In collaboration with The Hechinger Report, a look at the rise of accelerated skills training programs for pandemic career changers
According to the Bureau of Labor Statistics, more than 4 million people in the US quit their jobs in September in what’s being called the Great Resignation. The majority of these workers left jobs in the hospitality and leisure industry.
WMFE, in collaboration with The Hechinger Report, finds an accelerated skills training program at Valencia College is helping some of these workers get higher paying, steadier jobs.
Across the country, the 40 hour work week is what most of us have gotten used to. But for some people the reality is much different.
“I was working maybe 70 hours a week. 72. Something like that. Somewhere between 67 and 72 was my average.”
That’s Cory Orr. He says pre-pandemic he was working as a line chef at a local restaurant on the day, night and weekend shifts, and had his own catering company on the side.
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Cory Orr practices on an electrical switchboard. Photo: Tina Russell for The Hechinger Report[/caption]
Orr says then the pandemic hit and business slowed down. In fact, he says it’s never fully recovered.
“People are weird. We're weird about going out to eat. You go out to the restaurant and you go, ‘Oh, we have 30 reservations and you've got a full staff and nobody's in the restaurant,’ you know what I mean?”
Orr says he realized he needed to do something different so he quit his jobs, and signed up for the accelerated training program that’s preparing him to fix complex machinery in industrial plants.
“I never thought I’d be switching my careers. Especially, I’m 38. Had I been younger I'd have been like, 'switching careers it’s not that big of a deal'. Now it’s like, ‘hey, I’m not as fast or as quick on the uptake as I used to be,' you know what I mean?"
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Cory Orr says he wants to work as a maintenance tech at Publix once he graduates. Photo: Tina Russell for The Hechinger Report[/caption]
Orr is in week 14 of the 22 week program. On February 16th, he’ll graduate with a certification that will pay him upwards of $22 dollars an hour. What Orr is doing traditionally takes two years to complete.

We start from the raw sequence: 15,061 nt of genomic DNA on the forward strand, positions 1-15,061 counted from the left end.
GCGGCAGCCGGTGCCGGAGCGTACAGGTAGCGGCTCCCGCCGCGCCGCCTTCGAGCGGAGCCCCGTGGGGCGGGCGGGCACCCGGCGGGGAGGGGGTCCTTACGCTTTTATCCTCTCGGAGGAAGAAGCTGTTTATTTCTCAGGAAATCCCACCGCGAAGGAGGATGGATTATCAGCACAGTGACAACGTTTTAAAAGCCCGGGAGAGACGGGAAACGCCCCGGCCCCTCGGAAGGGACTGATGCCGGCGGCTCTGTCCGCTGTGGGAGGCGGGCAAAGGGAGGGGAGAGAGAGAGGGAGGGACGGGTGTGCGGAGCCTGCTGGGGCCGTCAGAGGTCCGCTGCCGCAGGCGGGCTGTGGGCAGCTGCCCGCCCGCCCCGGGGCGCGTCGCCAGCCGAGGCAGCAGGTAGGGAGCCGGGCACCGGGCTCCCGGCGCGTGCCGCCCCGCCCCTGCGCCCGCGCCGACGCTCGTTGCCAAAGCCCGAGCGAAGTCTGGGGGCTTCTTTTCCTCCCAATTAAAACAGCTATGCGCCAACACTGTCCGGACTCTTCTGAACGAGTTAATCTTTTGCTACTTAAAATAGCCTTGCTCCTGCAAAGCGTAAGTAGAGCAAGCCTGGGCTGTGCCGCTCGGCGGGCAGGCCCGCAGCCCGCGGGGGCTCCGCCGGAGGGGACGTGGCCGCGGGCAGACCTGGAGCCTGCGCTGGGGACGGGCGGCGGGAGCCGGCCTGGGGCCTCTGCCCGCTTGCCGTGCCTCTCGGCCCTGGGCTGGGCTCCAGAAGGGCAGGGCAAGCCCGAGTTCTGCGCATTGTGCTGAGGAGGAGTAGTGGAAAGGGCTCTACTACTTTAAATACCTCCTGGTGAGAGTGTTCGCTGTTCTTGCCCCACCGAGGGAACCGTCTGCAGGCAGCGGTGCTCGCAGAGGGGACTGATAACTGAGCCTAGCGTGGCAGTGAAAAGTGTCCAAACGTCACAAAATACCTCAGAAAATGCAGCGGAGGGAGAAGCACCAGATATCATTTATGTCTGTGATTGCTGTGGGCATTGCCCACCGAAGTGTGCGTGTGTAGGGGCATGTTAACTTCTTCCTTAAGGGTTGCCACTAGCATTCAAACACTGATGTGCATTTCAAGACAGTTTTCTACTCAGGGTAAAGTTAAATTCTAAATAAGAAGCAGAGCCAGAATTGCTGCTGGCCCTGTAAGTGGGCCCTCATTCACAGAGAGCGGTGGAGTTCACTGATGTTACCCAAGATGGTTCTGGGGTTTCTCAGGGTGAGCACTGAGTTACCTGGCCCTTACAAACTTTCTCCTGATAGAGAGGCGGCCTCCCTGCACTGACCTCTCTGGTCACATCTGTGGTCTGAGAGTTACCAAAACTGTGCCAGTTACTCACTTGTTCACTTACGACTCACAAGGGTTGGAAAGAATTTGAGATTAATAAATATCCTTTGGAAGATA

Lindsay Daugherty works for the RAND Corporation, a think tank based in California. She says these accelerated training centers at community colleges across the country have been gaining popularity since the Great Recession.
But Daugherty says they’ve been given new life and incentives during the pandemic as employers struggle to fill open positions in skilled trades.
“Through the CARES Act and other federal funding and then also through states passing their own funding in their budget, have really been devoting a lot of funds both to the development of these programs in community colleges, and other education and training providers.”
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Each of the students in Cory's class, could make upwards of $20 dollars an hour after graduation. Photo: Tina Russell for The Hechinger Report[/caption]
At Valencia, enrollment in its five accelerated training centers has almost doubled since the start of the pandemic. Carolyn McMorran, Vice President of Professional and Continuing Education, says 90% of students attend the training center completely free. That’s thanks to CARES Act and American Rescue Plan dollars along with state funding and business donations.
“We have a lot of private companies like Pepsi, Bank of America, Truist, a lot of different organizations, Lockheed Martin, who have seen if we invest in this, we get back from this because we're helping them solve that talent pipeline issue.”
For Cory Orr, the math is simple. Being a certified maintenance tech means more time to spend with his friends and family.
“I won't say that I'm tired of cooking, I'm passionate about cooking, I do enjoy cooking. But I like the idea of being able to have friends over as opposed to having to, you know, hit the grindstone everyday, so to speak.”
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Enrollment in Valencia's accelerated program has almost doubled since the start of the pandemic. Photo: Tina Russell for The Hechinger Report[/caption]
Orr also says changing careers will allow him to reach his financial goal of making more than 50 grand a year before he turns 40.